In his ceaseless endeavour to goad English football fans whenever and wherever possible, Diego Maradona has branded the Three Lions’ win over Colombia in the last 16 of the World Cup as a “monumental theft”.
After pointedly pledging his allegiance to Los Cafeteros on social media before the match, Maradona was hardly backwards in coming forwards after watching his boys go out.
Indeed, the 57-year-old began by addressing what he saw as incorrect decisions, berating US referee Mark Geiger and even implying that the whole thing was rigged in England’s favour.
Speaking to Venezuelan television station Telesur, Maradona said thus:
The penalty was not a penalty – it was a foul by Kane. Why didn’t he (Geiger) use VAR?
I’m reeling because when I spoke to [FIFA president Gianni] Infantino the first time, everything had changed at FIFA: the thieves had left, the fixes, everything.
And today I saw a monumental robbery on the pitch. I apologise to the Colombian people, but the players are not to blame as we don’t choose the referees.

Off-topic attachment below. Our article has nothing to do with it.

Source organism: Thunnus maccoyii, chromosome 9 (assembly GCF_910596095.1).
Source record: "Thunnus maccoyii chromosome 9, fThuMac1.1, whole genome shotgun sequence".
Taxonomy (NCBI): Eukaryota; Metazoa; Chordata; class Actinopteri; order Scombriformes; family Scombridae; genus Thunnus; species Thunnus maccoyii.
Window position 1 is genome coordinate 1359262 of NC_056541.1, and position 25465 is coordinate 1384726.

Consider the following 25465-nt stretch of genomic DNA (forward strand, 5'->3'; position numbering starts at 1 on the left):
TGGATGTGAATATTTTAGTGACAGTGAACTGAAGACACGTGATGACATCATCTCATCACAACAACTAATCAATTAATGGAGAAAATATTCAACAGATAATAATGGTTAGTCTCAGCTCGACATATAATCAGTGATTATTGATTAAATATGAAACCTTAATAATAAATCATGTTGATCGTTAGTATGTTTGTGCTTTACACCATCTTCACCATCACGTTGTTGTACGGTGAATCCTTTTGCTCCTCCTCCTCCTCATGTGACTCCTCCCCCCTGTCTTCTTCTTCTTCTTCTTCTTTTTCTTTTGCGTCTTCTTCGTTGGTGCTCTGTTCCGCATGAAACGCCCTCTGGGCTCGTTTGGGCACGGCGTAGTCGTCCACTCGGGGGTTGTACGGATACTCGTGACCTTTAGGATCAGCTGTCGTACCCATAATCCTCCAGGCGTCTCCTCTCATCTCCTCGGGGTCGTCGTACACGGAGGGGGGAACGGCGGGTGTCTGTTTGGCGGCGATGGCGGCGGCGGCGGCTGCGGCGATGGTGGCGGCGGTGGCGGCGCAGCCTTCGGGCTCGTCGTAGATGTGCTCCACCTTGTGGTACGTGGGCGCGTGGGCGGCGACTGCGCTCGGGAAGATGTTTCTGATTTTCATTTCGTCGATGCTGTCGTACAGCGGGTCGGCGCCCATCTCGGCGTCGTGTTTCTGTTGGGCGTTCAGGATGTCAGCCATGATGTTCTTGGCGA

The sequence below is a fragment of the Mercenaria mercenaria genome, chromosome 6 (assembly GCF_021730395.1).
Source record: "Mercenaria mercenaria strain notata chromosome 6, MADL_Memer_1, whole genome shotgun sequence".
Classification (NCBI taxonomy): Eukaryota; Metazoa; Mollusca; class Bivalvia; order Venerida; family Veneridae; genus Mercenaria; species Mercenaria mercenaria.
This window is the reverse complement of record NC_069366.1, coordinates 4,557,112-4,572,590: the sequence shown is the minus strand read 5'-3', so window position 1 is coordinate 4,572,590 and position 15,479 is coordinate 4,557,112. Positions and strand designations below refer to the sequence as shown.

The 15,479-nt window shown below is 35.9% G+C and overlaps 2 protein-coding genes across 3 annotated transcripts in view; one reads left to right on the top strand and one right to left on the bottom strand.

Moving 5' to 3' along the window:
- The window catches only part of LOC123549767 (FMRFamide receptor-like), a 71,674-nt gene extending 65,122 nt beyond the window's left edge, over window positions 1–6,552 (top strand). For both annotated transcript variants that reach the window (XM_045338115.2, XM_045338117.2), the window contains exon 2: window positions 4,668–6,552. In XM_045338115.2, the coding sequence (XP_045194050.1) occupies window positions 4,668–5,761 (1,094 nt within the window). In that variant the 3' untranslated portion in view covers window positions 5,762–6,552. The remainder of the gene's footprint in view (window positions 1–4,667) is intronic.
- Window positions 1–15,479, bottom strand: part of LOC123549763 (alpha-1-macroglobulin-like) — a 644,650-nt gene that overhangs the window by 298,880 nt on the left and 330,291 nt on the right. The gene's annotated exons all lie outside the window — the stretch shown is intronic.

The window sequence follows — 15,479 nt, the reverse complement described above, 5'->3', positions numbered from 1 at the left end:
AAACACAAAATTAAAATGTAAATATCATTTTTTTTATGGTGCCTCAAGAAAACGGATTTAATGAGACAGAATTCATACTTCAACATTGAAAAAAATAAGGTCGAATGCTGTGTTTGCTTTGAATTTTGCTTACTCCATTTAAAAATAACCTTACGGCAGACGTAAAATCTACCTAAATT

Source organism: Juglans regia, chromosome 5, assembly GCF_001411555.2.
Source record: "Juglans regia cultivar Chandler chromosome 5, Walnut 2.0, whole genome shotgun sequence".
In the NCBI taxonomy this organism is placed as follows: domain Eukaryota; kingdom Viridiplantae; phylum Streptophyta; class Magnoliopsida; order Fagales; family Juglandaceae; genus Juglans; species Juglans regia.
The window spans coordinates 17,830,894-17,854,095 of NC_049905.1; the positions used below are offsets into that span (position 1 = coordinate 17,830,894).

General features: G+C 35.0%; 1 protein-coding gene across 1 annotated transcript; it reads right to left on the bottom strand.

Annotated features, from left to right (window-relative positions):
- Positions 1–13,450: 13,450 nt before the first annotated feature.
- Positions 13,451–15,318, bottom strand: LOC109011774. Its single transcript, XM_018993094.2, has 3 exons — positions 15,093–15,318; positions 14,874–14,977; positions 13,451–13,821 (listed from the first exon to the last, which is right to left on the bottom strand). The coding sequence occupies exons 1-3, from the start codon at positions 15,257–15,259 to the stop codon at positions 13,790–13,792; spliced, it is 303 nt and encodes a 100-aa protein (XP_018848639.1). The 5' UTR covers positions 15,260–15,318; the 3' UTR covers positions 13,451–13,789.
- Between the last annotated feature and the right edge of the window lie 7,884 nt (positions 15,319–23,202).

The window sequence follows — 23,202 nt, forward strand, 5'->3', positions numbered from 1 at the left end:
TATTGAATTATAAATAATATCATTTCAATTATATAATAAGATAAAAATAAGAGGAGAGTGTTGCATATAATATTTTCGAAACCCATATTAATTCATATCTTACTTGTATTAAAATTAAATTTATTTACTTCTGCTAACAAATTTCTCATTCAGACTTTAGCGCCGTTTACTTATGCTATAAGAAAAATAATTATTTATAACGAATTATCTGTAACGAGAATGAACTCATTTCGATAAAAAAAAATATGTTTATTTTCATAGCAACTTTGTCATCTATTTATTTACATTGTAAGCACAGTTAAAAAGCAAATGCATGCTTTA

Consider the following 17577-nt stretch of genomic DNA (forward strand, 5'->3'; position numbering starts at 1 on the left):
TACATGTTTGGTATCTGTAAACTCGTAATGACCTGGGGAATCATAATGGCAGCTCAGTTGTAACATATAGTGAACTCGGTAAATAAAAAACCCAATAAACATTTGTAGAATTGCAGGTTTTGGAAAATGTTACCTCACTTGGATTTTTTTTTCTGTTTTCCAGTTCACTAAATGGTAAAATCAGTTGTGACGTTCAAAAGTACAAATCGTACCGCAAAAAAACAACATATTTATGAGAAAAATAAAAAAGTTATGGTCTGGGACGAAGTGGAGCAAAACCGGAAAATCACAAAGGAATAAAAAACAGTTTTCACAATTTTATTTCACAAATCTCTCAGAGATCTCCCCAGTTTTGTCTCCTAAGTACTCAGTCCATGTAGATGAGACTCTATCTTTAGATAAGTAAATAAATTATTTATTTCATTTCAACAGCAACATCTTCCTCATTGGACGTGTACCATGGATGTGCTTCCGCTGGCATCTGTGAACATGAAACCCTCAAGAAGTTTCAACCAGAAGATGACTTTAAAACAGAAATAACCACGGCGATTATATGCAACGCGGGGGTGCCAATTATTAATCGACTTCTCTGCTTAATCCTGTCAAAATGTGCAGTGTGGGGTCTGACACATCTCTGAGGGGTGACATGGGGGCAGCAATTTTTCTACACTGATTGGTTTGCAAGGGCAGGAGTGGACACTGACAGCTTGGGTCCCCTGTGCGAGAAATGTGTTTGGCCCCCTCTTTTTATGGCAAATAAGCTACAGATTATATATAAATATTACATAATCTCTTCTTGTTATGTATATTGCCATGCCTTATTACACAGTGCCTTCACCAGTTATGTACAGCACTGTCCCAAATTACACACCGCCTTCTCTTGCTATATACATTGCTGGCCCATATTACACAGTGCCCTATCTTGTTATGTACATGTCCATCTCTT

The referees are chosen by [Pierluigi] Collina, who was appointed by Infantino to change the new FIFA from thieves and fixers, and today we saw the opposite – an old and fixed FIFA.
Maradona then turned his sights specifically to referee Geiger, who he asserted should probably stick to umpiring baseball games in the future as he has “no idea” about football.
He then concluded with a passionate defence of all Colombian football and the wounded fortunes of the entire nation itself:
England couldn’t find a way in, Colombia played how it could, with what it had, without James, without a creator.
But I screamed Colombia’s goal as though I had been the one to head that ball because it’s not possible, you have to denounce this.
As the captain of legends, I have to tell Infantino this cannot be left like this.
This is a fatal mistake for a whole country, who had lots of hopes of their team and feel let down.
That’s Diego Maradona there – yes, *that* Diego Maradona – calling theft and skullduggery without the merest hint of irony.
Relentless attention-seeking thinly disguised as brassy man-of-the-people passion.
Move along, nothing new to see here.